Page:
Series breakdown: Blues (6) vs. Canucks (3)
The Skinny: The Blues are going to be the chic pick for everyone looking to call a first round upset. Honestly, it wouldn't be that much of a shocker for the hottest team of the second half (25-9-7) to ride that momentum to a series win, but the surprising Blues are running up against a team that's nearly as hot. The Canucks have been almost unbeatable at home over the final two months, and that sets this up as the perhaps the most compelling series of the first round.
The Blues battled through more than 450 man games worth of injuries and emerged as a young, hungry group. They'll stack an aggressive group of forwards, including T.J. Oshie, David Backes and Patrik Berglund, and their snarling special teams against the veteran defense corps of the Canucks. That group came under criticism recently for undisciplined play, but appeared to have regained their focus in the final week.
That said, the most fascinating battle will be in the pipes. Roberto Luongo is the most polished goalie in hockey. Brilliant in his last playoff appearance two years ago, he comes into this postseason on a roll, going nearly 146 minutes without giving up a goal.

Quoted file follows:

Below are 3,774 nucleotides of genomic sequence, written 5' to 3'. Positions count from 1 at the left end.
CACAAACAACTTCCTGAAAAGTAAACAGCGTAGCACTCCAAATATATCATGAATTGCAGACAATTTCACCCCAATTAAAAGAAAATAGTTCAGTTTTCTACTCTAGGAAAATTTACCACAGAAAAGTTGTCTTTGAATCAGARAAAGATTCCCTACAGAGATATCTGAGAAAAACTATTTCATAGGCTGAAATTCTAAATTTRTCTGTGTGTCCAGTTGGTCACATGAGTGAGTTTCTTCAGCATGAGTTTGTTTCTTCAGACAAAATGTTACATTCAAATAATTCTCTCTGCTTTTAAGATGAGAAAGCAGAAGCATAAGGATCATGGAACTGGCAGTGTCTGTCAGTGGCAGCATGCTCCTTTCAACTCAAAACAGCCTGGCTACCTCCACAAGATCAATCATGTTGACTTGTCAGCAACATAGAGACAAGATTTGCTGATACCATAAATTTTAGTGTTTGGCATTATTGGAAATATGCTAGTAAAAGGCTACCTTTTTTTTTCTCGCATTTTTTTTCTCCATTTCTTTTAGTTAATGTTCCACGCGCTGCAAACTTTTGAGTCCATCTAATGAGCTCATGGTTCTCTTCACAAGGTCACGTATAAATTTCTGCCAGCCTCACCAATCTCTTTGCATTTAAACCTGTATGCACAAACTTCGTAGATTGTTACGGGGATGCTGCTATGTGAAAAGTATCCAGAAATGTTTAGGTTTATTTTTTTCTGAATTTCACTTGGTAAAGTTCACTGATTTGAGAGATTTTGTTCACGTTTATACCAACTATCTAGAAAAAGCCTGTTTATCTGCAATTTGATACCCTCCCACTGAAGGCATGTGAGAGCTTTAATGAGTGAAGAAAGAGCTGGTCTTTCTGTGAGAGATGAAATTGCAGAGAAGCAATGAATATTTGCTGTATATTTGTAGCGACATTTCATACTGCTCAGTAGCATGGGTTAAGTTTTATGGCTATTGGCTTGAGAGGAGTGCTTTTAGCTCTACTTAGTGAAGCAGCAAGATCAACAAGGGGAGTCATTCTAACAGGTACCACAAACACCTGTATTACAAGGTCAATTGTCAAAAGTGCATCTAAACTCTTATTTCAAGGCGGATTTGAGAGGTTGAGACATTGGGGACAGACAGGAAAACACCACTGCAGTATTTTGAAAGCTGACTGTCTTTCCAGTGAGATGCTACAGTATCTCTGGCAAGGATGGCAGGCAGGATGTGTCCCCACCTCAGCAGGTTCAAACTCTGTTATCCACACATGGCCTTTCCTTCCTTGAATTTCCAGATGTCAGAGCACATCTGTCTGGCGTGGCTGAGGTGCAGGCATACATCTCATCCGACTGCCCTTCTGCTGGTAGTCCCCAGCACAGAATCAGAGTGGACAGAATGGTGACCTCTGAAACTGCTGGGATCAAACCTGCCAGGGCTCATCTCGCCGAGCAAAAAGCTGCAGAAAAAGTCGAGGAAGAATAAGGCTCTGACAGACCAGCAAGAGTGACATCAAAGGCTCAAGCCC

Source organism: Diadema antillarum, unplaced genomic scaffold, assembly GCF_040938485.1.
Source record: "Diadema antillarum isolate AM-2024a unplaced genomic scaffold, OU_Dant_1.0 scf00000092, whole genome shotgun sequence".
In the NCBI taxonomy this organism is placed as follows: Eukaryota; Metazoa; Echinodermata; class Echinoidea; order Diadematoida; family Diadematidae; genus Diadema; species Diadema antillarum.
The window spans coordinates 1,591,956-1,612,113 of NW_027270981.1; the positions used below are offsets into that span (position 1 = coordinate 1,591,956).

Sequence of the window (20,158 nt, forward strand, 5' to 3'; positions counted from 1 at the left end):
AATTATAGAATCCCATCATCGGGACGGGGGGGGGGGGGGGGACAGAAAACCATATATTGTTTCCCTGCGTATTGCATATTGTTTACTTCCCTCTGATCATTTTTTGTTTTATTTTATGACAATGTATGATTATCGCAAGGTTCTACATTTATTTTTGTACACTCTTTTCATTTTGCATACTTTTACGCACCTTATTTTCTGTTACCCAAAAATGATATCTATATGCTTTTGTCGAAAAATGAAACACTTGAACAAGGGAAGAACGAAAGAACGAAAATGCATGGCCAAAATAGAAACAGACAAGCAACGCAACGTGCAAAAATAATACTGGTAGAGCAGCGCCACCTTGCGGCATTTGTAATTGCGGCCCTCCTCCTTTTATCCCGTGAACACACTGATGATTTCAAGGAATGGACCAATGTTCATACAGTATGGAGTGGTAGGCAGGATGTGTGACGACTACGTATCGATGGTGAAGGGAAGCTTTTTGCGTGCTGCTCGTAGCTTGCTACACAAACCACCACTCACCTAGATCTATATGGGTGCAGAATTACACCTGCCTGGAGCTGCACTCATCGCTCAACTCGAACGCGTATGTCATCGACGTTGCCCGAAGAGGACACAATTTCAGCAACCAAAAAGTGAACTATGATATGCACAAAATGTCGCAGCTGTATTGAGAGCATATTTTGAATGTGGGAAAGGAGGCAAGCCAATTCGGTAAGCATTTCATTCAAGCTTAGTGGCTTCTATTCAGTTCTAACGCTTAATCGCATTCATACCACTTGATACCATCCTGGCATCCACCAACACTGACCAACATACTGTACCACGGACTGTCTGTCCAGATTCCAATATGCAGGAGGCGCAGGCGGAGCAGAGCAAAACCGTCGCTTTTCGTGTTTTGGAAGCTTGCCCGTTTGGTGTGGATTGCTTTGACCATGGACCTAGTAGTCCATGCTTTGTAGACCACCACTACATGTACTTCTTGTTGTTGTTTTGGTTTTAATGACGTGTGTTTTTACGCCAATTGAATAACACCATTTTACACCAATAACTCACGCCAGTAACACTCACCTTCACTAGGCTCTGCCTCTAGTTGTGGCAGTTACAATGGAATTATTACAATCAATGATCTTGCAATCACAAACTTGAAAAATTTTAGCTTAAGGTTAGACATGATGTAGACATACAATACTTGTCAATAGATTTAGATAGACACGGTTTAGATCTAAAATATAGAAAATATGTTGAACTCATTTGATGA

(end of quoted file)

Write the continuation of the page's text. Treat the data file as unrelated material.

At the other end of the ice is Chris Mason, who was just as dominant in the second half: 24-8-6 with five shutouts. Both are capable of stealing a series, but Luongo's experience gives him the edge in what should be a low-scoring, tightly contested series.
Spotlight Is On: Daniel and Henrik Sedin. Rumors began circulating months ago that the twins would seek $6 million per year in free agency, and as point-per-game superstars in the regular season they can make a good statistical case for themselves. Problem is, their lack of strength made them too easy to stifle in the playoffs, which is where that kind of payday is earned. The duo has shown more grit this season, and seeing Daniel come back minutes after losing teeth in Dallas last month demonstrated that they've upped the price they're willing to pay. With gritty winger Alex Burrows riding shotgun, they might be ready for that breakthrough postseason performance.
X-Factor for Blues: Paul Kariya. Sidelined by a pair of hip operations since early November, the veteran winger is almost ready to return to the lineup. Kariya didn't travel to Vancouver for the opening games, but could suit up when the teams return to St. Louis. That's the kind of boost that could spark a late-series rally . . . or help finish off the Canucks.
X-Factor for Canucks: Pavol Demitra. His pretty impressive performance last spring has been obscured by the mere three assists he netted. Unfair? Maybe, but the playoffs are a results-oriented business. The fact is that Demitra didn't score enough to help the Wild get past the Avalanche, and that's the rep he carries into his first playoff series with the Canucks. Doesn't help that he's coming in ice cold, with just five goals in his last 25 games. The Canucks are going to need secondary scoring. Time for him to get off the schneid.
The Pick: Vancouver in six
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